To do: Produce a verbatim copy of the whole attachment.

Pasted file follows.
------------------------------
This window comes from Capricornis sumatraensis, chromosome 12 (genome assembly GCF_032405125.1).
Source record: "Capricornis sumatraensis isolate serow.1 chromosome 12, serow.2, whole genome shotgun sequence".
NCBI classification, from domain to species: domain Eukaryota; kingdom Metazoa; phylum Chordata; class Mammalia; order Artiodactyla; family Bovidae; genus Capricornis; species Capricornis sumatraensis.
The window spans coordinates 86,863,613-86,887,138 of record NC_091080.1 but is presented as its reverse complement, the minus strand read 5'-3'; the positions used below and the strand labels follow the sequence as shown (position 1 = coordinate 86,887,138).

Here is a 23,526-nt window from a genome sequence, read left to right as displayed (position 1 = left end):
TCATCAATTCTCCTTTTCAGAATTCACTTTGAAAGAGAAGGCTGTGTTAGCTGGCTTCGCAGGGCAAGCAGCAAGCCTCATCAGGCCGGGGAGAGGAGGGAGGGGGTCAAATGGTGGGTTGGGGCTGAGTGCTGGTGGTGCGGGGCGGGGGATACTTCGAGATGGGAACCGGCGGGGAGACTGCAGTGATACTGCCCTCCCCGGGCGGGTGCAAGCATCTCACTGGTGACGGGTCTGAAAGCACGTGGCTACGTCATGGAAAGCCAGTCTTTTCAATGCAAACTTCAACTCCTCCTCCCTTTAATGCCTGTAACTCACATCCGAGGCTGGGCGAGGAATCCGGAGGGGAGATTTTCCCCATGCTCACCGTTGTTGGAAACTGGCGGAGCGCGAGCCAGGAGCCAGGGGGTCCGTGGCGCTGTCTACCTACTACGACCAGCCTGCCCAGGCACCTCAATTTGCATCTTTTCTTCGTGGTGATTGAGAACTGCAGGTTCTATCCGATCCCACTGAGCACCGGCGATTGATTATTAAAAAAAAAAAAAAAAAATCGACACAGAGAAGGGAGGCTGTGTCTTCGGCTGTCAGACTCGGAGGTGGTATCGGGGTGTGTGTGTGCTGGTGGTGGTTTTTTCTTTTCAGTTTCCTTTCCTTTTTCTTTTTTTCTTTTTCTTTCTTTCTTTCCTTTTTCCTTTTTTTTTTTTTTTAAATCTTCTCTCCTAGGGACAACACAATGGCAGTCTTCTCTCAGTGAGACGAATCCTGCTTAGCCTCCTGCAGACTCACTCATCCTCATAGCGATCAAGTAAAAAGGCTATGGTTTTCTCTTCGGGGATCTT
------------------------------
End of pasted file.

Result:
This window comes from Capricornis sumatraensis, chromosome 12 (genome assembly GCF_032405125.1).
Source record: "Capricornis sumatraensis isolate serow.1 chromosome 12, serow.2, whole genome shotgun sequence".
NCBI classification, from domain to species: domain Eukaryota; kingdom Metazoa; phylum Chordata; class Mammalia; order Artiodactyla; family Bovidae; genus Capricornis; species Capricornis sumatraensis.
The window spans coordinates 86,863,613-86,887,138 of record NC_091080.1 but is presented as its reverse complement, the minus strand read 5'-3'; the positions used below and the strand labels follow the sequence as shown (position 1 = coordinate 86,887,138).

Here is a 23,526-nt window from a genome sequence, read left to right as displayed (position 1 = left end):
TCATCAATTCTCCTTTTCAGAATTCACTTTGAAAGAGAAGGCTGTGTTAGCTGGCTTCGCAGGGCAAGCAGCAAGCCTCATCAGGCCGGGGAGAGGAGGGAGGGGGTCAAATGGTGGGTTGGGGCTGAGTGCTGGTGGTGCGGGGCGGGGGATACTTCGAGATGGGAACCGGCGGGGAGACTGCAGTGATACTGCCCTCCCCGGGCGGGTGCAAGCATCTCACTGGTGACGGGTCTGAAAGCACGTGGCTACGTCATGGAAAGCCAGTCTTTTCAATGCAAACTTCAACTCCTCCTCCCTTTAATGCCTGTAACTCACATCCGAGGCTGGGCGAGGAATCCGGAGGGGAGATTTTCCCCATGCTCACCGTTGTTGGAAACTGGCGGAGCGCGAGCCAGGAGCCAGGGGGTCCGTGGCGCTGTCTACCTACTACGACCAGCCTGCCCAGGCACCTCAATTTGCATCTTTTCTTCGTGGTGATTGAGAACTGCAGGTTCTATCCGATCCCACTGAGCACCGGCGATTGATTATTAAAAAAAAAAAAAAAAAATCGACACAGAGAAGGGAGGCTGTGTCTTCGGCTGTCAGACTCGGAGGTGGTATCGGGGTGTGTGTGTGCTGGTGGTGGTTTTTTCTTTTCAGTTTCCTTTCCTTTTTCTTTTTTTCTTTTTCTTTCTTTCTTTCCTTTTTCCTTTTTTTTTTTTTTTAAATCTTCTCTCCTAGGGACAACACAATGGCAGTCTTCTCTCAGTGAGACGAATCCTGCTTAGCCTCCTGCAGACTCACTCATCCTCATAGCGATCAAGTAAAAAGGCTATGGTTTTCTCTTCGGGGATCTT